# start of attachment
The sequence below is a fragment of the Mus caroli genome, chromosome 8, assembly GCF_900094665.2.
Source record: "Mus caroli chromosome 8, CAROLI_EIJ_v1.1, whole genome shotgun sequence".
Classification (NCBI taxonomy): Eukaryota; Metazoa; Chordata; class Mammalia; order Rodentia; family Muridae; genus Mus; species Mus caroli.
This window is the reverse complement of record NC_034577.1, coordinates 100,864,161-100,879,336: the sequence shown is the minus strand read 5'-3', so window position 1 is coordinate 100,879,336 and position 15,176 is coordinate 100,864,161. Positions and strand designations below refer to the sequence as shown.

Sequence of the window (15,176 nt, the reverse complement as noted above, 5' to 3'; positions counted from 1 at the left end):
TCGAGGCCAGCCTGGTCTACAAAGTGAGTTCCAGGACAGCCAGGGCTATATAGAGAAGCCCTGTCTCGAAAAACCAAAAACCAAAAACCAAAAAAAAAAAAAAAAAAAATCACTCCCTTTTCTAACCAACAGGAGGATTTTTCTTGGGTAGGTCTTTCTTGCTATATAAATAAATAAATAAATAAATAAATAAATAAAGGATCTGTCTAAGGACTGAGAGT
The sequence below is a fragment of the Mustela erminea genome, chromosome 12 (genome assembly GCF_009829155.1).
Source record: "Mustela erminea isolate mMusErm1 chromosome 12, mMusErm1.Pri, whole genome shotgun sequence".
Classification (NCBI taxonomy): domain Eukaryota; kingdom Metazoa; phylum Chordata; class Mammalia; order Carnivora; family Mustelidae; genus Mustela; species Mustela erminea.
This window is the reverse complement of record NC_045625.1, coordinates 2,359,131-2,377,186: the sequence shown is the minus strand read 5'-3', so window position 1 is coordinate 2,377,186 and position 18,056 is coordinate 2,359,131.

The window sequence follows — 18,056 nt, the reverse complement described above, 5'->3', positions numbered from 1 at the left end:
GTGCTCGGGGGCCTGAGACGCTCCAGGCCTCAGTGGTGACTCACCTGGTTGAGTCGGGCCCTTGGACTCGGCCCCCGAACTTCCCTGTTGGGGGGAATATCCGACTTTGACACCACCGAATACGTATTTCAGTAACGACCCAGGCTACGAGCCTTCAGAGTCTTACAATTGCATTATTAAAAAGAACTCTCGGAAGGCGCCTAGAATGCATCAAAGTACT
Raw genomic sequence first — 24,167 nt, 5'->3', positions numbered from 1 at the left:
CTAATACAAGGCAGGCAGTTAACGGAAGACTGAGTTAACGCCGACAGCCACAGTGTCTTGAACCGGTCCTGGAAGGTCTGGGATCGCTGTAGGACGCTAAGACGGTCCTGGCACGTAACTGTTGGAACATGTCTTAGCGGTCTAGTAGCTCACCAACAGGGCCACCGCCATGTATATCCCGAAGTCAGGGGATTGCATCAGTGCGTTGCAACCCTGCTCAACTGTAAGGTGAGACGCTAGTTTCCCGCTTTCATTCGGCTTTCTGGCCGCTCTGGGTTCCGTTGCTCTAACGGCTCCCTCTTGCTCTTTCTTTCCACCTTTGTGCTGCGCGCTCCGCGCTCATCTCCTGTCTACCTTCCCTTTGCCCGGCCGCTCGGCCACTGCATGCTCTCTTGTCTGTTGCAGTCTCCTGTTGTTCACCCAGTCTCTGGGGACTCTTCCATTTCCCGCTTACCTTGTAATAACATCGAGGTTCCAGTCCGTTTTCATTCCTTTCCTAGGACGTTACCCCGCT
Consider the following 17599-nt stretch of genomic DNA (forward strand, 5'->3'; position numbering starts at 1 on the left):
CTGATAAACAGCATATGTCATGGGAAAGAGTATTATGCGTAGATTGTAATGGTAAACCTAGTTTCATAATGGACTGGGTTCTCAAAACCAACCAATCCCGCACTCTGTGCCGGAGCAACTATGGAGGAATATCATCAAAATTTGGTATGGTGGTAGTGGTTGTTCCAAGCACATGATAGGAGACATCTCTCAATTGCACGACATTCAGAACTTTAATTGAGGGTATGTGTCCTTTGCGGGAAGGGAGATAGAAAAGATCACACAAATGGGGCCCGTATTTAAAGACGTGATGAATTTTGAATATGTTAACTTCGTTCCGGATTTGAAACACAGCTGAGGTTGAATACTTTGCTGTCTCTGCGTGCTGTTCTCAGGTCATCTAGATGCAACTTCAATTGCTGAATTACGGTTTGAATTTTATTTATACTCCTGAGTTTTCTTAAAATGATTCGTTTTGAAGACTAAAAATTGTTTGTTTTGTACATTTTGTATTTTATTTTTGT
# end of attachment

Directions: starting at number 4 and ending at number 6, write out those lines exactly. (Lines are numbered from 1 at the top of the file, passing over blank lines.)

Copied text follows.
This window is the reverse complement of record NC_034577.1, coordinates 100,864,161-100,879,336: the sequence shown is the minus strand read 5'-3', so window position 1 is coordinate 100,879,336 and position 15,176 is coordinate 100,864,161. Positions and strand designations below refer to the sequence as shown.

Sequence of the window (15,176 nt, the reverse complement as noted above, 5' to 3'; positions counted from 1 at the left end):
TCGAGGCCAGCCTGGTCTACAAAGTGAGTTCCAGGACAGCCAGGGCTATATAGAGAAGCCCTGTCTCGAAAAACCAAAAACCAAAAACCAAAAAAAAAAAAAAAAAAAATCACTCCCTTTTCTAACCAACAGGAGGATTTTTCTTGGGTAGGTCTTTCTTGCTATATAAATAAATAAATAAATAAATAAATAAATAAAGGATCTGTCTAAGGACTGAGAGT